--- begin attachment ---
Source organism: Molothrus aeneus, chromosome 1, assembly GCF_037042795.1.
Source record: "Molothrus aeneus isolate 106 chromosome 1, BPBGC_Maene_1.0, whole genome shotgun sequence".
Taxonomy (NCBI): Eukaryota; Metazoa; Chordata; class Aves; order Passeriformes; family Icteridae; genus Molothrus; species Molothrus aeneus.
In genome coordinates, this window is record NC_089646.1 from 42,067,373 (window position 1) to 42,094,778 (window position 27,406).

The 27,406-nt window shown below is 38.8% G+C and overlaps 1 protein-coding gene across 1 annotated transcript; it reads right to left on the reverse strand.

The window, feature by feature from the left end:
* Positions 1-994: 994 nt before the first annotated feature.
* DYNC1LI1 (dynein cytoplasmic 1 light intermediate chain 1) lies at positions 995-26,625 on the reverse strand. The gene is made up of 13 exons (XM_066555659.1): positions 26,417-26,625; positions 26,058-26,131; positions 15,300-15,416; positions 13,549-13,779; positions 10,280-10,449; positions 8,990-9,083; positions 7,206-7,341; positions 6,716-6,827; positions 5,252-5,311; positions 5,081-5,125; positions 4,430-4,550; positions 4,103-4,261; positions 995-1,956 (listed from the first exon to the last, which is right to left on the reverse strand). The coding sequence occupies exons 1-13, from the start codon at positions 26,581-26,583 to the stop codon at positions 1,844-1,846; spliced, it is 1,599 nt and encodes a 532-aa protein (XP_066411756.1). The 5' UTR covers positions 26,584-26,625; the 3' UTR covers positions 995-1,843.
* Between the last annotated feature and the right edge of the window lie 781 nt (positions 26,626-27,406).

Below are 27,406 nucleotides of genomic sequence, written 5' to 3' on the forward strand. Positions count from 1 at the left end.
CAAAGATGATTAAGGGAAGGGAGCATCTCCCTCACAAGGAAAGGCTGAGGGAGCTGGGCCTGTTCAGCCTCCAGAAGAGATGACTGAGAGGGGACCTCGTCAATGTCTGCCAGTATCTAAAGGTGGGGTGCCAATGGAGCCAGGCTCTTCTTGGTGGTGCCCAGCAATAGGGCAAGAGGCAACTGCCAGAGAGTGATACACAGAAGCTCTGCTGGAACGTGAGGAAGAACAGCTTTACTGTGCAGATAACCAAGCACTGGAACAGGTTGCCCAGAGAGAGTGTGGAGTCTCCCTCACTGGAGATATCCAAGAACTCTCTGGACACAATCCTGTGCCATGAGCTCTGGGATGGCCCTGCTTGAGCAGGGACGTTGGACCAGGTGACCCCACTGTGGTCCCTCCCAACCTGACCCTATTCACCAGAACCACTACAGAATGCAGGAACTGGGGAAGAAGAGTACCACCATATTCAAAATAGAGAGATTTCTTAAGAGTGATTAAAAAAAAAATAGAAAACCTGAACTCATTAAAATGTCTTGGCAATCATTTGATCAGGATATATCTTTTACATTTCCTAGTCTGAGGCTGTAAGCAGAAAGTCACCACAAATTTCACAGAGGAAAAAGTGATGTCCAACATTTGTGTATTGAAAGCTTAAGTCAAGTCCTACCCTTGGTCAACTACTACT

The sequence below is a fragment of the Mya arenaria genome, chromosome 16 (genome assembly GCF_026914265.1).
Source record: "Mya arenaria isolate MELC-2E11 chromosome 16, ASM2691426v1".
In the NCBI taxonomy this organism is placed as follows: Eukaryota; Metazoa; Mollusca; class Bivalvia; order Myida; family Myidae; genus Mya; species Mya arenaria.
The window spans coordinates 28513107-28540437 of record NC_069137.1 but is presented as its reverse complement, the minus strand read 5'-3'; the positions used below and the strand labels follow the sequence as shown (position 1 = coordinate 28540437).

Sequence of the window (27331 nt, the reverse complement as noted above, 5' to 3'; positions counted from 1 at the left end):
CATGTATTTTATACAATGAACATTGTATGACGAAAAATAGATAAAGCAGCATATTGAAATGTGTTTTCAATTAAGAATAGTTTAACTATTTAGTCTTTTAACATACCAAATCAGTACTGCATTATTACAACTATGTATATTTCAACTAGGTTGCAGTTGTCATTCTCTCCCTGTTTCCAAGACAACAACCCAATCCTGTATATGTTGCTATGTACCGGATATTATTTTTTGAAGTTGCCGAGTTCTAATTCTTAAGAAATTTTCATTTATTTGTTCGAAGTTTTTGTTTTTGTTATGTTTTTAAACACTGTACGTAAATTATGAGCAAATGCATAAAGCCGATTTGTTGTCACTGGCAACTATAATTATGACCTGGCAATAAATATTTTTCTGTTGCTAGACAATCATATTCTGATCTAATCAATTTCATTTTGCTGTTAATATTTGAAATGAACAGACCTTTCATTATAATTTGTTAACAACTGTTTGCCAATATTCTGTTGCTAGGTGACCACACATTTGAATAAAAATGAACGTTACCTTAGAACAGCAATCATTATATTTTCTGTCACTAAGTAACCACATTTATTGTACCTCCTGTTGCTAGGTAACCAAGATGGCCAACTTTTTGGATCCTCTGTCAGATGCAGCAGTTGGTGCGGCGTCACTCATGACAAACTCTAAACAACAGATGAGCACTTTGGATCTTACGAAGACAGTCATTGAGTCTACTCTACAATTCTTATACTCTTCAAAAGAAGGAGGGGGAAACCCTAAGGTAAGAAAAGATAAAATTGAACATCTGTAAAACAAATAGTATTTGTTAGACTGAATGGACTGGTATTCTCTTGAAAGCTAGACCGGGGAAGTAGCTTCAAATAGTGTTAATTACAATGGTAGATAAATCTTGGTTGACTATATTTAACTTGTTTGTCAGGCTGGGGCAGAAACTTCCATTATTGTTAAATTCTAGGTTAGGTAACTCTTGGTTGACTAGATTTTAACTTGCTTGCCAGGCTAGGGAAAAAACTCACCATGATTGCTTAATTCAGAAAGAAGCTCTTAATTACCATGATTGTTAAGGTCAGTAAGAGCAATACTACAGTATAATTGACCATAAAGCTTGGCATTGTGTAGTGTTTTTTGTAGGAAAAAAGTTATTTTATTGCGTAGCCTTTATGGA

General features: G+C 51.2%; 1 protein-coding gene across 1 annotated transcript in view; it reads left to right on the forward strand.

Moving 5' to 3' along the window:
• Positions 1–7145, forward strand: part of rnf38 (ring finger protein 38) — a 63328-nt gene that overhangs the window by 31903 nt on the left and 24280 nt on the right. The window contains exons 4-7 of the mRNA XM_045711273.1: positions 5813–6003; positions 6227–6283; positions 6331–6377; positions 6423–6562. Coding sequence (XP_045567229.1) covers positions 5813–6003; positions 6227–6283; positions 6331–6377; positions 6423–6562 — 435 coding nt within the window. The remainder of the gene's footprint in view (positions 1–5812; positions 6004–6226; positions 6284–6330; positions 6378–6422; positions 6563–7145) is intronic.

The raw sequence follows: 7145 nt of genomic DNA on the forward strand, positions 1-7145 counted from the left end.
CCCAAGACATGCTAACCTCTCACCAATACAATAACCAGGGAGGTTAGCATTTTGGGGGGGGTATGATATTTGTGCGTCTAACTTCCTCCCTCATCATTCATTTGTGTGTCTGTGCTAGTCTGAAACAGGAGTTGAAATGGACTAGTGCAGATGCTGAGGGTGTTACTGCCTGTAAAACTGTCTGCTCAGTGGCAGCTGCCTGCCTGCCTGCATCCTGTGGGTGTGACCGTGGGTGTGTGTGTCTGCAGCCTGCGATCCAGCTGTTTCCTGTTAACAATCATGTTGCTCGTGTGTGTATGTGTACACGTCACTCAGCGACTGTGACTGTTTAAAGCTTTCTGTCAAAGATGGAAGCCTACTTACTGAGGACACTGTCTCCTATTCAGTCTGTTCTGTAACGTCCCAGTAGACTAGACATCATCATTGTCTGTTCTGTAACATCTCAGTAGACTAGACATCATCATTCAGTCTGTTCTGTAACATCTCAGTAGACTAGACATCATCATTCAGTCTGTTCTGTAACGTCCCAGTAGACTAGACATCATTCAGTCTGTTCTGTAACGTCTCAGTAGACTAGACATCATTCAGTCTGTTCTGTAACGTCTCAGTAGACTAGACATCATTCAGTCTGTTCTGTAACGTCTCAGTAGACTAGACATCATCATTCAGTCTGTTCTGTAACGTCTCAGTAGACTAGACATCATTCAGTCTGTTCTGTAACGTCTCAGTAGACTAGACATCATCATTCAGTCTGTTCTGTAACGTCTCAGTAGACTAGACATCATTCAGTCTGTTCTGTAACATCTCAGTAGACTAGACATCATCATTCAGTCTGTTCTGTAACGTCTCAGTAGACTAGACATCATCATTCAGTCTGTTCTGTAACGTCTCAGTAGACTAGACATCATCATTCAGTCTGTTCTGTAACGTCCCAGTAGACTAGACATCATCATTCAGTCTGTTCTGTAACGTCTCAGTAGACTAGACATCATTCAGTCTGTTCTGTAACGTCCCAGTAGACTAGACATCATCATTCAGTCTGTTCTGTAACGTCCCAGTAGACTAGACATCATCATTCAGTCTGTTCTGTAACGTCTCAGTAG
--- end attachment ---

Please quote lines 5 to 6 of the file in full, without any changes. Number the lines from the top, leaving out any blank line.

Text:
The 27,406-nt window shown below is 38.8% G+C and overlaps 1 protein-coding gene across 1 annotated transcript; it reads right to left on the reverse strand.

The window, feature by feature from the left end: